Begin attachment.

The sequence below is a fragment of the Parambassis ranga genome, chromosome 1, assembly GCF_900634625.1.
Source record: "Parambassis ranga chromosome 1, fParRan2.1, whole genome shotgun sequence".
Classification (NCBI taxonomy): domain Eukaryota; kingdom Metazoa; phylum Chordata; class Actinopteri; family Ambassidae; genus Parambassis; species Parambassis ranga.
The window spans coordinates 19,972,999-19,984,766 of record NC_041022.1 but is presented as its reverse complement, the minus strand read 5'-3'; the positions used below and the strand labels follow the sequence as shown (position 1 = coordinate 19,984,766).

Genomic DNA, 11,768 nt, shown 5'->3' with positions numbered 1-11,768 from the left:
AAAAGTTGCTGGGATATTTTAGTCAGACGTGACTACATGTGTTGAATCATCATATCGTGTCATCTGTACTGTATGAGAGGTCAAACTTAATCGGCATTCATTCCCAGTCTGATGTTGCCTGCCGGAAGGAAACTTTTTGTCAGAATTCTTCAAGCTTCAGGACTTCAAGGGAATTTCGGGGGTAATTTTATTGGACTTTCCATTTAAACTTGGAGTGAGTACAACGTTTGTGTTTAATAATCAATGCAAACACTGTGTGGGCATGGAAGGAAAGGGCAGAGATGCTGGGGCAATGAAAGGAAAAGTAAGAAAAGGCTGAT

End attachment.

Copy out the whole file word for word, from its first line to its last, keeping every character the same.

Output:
The sequence below is a fragment of the Parambassis ranga genome, chromosome 1, assembly GCF_900634625.1.
Source record: "Parambassis ranga chromosome 1, fParRan2.1, whole genome shotgun sequence".
Classification (NCBI taxonomy): domain Eukaryota; kingdom Metazoa; phylum Chordata; class Actinopteri; family Ambassidae; genus Parambassis; species Parambassis ranga.
The window spans coordinates 19,972,999-19,984,766 of record NC_041022.1 but is presented as its reverse complement, the minus strand read 5'-3'; the positions used below and the strand labels follow the sequence as shown (position 1 = coordinate 19,984,766).

Genomic DNA, 11,768 nt, shown 5'->3' with positions numbered 1-11,768 from the left:
AAAAGTTGCTGGGATATTTTAGTCAGACGTGACTACATGTGTTGAATCATCATATCGTGTCATCTGTACTGTATGAGAGGTCAAACTTAATCGGCATTCATTCCCAGTCTGATGTTGCCTGCCGGAAGGAAACTTTTTGTCAGAATTCTTCAAGCTTCAGGACTTCAAGGGAATTTCGGGGGTAATTTTATTGGACTTTCCATTTAAACTTGGAGTGAGTACAACGTTTGTGTTTAATAATCAATGCAAACACTGTGTGGGCATGGAAGGAAAGGGCAGAGATGCTGGGGCAATGAAAGGAAAAGTAAGAAAAGGCTGAT